Twenty bulbs left, and my shoulders ached. My knees didn’t want to bend back into the position for digging. My working sweat was giving me a chill as the temperature dropped with the sun.  I pushed on, not knowing the weather forecast for the following day.  “Day by day and with each passing moment, strength I find to meet my trials there…” came the song out of my mouth, as I forced my body into much needed work to overcome the holiday sedentary state in which I had been. The songs rang through my ears, and I praised God for the gift of a beautiful day, and the colorful hope that each seed represented.

100 bulbs done.

And I rested.

One week after that worship-filled Sunday for which I praised God, I looked outside to see a pattern.

There was a dark pattern around the rectangle perimeter of the backyard flowerbed.  Dark spots lined each side of the stepping-stones.

Were the flowers starting to emerge already, in just one week?

I went out the front door to check on the others, and the dark spots were there too.  Large HOLES broke up the potting soil next to the hedges, and HOLES were in the woodchips lining the sidewalk to the door.


Masked man

I raced around to the back of the house, and to my dismay, the holes continued.

Like some horror flick, “holes” made a pattern as if leading me to the culprit, but no culprit was to be found.

I felt like a thief had come in the night and destroyed my hope for a colorful spring. All of the times in the past when I had enjoyed watching a squirrel run in the grass, a raccoon race up the tree or a fox and deer relax in my back yard became negative thoughts as I blamed them all, not sure which one was so selfish as to steal my dream!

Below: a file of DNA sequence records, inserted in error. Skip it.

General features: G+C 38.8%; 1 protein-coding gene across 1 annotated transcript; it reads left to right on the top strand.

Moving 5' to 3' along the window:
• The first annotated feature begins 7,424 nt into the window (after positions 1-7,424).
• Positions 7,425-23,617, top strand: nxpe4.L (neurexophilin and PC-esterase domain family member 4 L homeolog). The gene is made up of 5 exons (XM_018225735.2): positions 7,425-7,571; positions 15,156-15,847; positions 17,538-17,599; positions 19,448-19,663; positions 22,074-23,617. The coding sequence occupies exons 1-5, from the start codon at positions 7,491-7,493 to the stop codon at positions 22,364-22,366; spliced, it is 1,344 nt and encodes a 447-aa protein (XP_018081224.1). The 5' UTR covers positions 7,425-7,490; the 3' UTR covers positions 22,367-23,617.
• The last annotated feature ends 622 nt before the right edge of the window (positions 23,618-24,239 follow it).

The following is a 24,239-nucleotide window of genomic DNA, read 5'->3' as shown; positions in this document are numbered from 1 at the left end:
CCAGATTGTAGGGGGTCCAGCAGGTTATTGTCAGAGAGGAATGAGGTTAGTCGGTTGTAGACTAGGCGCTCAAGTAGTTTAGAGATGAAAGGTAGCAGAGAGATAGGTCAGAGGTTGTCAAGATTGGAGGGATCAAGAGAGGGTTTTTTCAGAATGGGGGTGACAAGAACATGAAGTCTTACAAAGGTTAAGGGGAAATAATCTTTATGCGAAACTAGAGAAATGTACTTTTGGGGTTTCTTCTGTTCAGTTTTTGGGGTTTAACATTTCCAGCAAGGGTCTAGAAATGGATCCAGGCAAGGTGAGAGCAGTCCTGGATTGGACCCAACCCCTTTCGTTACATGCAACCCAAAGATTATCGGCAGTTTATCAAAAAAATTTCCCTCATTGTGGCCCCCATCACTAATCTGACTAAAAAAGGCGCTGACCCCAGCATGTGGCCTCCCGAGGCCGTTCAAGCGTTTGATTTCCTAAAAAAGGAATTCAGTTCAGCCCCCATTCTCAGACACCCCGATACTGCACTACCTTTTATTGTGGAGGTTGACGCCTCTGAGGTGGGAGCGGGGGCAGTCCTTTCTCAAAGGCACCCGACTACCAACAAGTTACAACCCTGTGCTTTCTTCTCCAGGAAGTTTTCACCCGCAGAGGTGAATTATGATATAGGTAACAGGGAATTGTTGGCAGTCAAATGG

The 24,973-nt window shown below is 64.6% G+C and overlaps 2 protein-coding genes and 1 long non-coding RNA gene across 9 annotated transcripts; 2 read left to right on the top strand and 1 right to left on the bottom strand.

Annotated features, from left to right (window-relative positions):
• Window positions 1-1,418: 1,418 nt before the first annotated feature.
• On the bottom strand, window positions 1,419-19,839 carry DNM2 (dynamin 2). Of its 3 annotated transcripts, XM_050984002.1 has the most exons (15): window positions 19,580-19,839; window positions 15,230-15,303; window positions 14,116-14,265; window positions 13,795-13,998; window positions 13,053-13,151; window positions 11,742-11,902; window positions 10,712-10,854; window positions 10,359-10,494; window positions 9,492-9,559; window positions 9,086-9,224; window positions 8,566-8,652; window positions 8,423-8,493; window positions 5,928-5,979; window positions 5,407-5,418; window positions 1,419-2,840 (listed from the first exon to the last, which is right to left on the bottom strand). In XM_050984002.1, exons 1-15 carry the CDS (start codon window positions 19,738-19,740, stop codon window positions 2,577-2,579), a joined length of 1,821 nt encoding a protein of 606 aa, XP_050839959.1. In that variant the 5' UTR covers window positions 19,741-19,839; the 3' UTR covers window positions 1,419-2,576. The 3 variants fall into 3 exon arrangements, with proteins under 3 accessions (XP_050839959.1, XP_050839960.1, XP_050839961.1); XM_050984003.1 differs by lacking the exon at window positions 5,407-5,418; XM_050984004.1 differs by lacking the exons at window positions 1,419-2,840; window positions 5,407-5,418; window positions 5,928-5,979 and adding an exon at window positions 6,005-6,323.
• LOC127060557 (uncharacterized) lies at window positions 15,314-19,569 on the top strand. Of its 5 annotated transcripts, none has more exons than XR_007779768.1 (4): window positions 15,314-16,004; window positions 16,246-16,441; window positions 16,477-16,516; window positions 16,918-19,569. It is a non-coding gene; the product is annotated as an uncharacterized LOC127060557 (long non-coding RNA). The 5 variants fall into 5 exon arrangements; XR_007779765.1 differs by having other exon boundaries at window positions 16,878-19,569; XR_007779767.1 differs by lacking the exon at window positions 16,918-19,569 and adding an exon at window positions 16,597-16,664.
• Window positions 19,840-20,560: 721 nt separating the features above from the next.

“I wasted my New Year’s Day!” I thought, just as I heard a favorite song on Pandora: “I’m smellin’ coffee, birds are singing just outside!” Chris Rice carried the tune, which I recognized as one that I had happily hummed the day I had planted the bulbs.

No, I guess I hadn’t wasted New Year’s Day. No one (or animal!) could take away the joy-filled day I had had:  grateful for the gift my parents had given me, happy to be singing of My Father’s World. I had enJOYed the planting.

A daffodil closeup showing the various parts o...

It reminds me of a John Maxwell quote that says success shouldn’t be measured by the harvest that we reap, but by the seeds that we plant.

I am not naïve enough to believe that every seed that I plant in my children, my husband, my brothers, sisters-in-Christ and neighbors will bring a harvest. But I want to be naïve enough to enJOY the planting anyway. We are responsible for the planting, but only God can make them grow.

1Cor3:7 says, “So neither he who plants nor he who waters is anything, but only God, who makes things grow.”

And grow they did!

Six weeks later, as spring arrived, the same pattern became visible: the rectangular bed, the stoned path, the smattering in the hedges, all in a beautiful array of colors. I don’t know if the animal had decided to leave pieces behind, or if the pieces he had taken were too insignificant to affect the overall painting, but God had made the right seeds grow in the right time.

He always does.

May He bless your days of planting for Him,

English: Daffodil field at Mawnan Smith. These...


22 thoughts on “Keep Planting

  1. Oh Terri, you always hit home with your blogs! It’s so easy to be discouraged when you keep going and going and see few results. I need to remind myself “God’s time, not my time” and you just reminded me again that sometimes the results are there, i just need to keep planting, be patient and wait for them to show themselves! You were awesome this weekend, as always! Thanks for all you are!